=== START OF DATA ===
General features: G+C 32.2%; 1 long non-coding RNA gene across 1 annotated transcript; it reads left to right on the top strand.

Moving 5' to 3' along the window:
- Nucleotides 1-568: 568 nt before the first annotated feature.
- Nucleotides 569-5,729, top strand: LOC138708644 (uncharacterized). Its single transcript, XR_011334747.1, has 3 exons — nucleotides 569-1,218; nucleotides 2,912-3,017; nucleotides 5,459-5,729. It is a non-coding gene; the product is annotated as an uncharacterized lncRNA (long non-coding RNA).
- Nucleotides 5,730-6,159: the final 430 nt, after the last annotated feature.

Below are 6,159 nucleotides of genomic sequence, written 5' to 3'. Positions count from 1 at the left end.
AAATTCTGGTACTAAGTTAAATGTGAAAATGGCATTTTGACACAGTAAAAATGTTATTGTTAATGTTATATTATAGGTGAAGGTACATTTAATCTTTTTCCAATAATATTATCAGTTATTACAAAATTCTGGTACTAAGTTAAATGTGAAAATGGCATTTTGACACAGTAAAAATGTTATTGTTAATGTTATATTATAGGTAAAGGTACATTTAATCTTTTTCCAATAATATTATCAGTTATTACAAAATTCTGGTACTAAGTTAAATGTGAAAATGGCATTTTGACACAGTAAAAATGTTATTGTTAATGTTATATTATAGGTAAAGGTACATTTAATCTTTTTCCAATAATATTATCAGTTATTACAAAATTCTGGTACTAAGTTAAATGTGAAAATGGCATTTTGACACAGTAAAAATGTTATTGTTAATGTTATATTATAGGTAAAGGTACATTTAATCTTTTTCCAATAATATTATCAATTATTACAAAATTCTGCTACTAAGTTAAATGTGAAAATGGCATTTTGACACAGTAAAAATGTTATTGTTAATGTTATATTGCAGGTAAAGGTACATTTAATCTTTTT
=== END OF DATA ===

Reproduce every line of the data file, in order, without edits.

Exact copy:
General features: G+C 32.2%; 1 long non-coding RNA gene across 1 annotated transcript; it reads left to right on the top strand.

Moving 5' to 3' along the window:
- Nucleotides 1-568: 568 nt before the first annotated feature.
- Nucleotides 569-5,729, top strand: LOC138708644 (uncharacterized). Its single transcript, XR_011334747.1, has 3 exons — nucleotides 569-1,218; nucleotides 2,912-3,017; nucleotides 5,459-5,729. It is a non-coding gene; the product is annotated as an uncharacterized lncRNA (long non-coding RNA).
- Nucleotides 5,730-6,159: the final 430 nt, after the last annotated feature.

Below are 6,159 nucleotides of genomic sequence, written 5' to 3'. Positions count from 1 at the left end.
AAATTCTGGTACTAAGTTAAATGTGAAAATGGCATTTTGACACAGTAAAAATGTTATTGTTAATGTTATATTATAGGTGAAGGTACATTTAATCTTTTTCCAATAATATTATCAGTTATTACAAAATTCTGGTACTAAGTTAAATGTGAAAATGGCATTTTGACACAGTAAAAATGTTATTGTTAATGTTATATTATAGGTAAAGGTACATTTAATCTTTTTCCAATAATATTATCAGTTATTACAAAATTCTGGTACTAAGTTAAATGTGAAAATGGCATTTTGACACAGTAAAAATGTTATTGTTAATGTTATATTATAGGTAAAGGTACATTTAATCTTTTTCCAATAATATTATCAGTTATTACAAAATTCTGGTACTAAGTTAAATGTGAAAATGGCATTTTGACACAGTAAAAATGTTATTGTTAATGTTATATTATAGGTAAAGGTACATTTAATCTTTTTCCAATAATATTATCAATTATTACAAAATTCTGCTACTAAGTTAAATGTGAAAATGGCATTTTGACACAGTAAAAATGTTATTGTTAATGTTATATTGCAGGTAAAGGTACATTTAATCTTTTT